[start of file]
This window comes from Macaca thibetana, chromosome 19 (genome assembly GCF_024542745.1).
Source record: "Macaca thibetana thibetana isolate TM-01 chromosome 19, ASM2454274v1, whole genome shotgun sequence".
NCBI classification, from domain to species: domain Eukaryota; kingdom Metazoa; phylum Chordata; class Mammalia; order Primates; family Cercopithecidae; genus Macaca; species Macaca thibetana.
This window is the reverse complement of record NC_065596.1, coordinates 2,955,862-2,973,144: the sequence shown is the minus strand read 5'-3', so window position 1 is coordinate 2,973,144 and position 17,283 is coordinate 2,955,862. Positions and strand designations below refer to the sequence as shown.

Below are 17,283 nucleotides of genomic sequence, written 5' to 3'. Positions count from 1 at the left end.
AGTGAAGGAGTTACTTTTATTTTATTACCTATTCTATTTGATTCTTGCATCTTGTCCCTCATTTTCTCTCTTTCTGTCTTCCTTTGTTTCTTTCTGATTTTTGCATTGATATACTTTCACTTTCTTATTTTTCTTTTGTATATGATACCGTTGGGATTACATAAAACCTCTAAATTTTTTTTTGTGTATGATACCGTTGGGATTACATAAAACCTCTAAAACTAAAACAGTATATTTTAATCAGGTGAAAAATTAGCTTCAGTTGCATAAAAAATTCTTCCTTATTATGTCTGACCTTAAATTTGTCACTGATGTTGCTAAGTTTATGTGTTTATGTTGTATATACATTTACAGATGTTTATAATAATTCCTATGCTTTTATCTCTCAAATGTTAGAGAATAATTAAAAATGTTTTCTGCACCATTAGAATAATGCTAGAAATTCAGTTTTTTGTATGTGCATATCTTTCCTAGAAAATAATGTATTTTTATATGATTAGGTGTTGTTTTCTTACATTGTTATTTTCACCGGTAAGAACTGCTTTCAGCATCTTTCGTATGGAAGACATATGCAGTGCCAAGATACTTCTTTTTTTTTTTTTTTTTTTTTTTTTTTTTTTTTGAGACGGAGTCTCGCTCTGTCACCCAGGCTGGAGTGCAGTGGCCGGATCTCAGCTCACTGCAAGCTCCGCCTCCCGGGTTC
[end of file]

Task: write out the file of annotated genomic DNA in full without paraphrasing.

This window comes from Macaca thibetana, chromosome 19 (genome assembly GCF_024542745.1).
Source record: "Macaca thibetana thibetana isolate TM-01 chromosome 19, ASM2454274v1, whole genome shotgun sequence".
NCBI classification, from domain to species: domain Eukaryota; kingdom Metazoa; phylum Chordata; class Mammalia; order Primates; family Cercopithecidae; genus Macaca; species Macaca thibetana.
This window is the reverse complement of record NC_065596.1, coordinates 2,955,862-2,973,144: the sequence shown is the minus strand read 5'-3', so window position 1 is coordinate 2,973,144 and position 17,283 is coordinate 2,955,862. Positions and strand designations below refer to the sequence as shown.

Below are 17,283 nucleotides of genomic sequence, written 5' to 3'. Positions count from 1 at the left end.
AGTGAAGGAGTTACTTTTATTTTATTACCTATTCTATTTGATTCTTGCATCTTGTCCCTCATTTTCTCTCTTTCTGTCTTCCTTTGTTTCTTTCTGATTTTTGCATTGATATACTTTCACTTTCTTATTTTTCTTTTGTATATGATACCGTTGGGATTACATAAAACCTCTAAATTTTTTTTTGTGTATGATACCGTTGGGATTACATAAAACCTCTAAAACTAAAACAGTATATTTTAATCAGGTGAAAAATTAGCTTCAGTTGCATAAAAAATTCTTCCTTATTATGTCTGACCTTAAATTTGTCACTGATGTTGCTAAGTTTATGTGTTTATGTTGTATATACATTTACAGATGTTTATAATAATTCCTATGCTTTTATCTCTCAAATGTTAGAGAATAATTAAAAATGTTTTCTGCACCATTAGAATAATGCTAGAAATTCAGTTTTTTGTATGTGCATATCTTTCCTAGAAAATAATGTATTTTTATATGATTAGGTGTTGTTTTCTTACATTGTTATTTTCACCGGTAAGAACTGCTTTCAGCATCTTTCGTATGGAAGACATATGCAGTGCCAAGATACTTCTTTTTTTTTTTTTTTTTTTTTTTTTTTTTTTTTGAGACGGAGTCTCGCTCTGTCACCCAGGCTGGAGTGCAGTGGCCGGATCTCAGCTCACTGCAAGCTCCGCCTCCCGGGTTC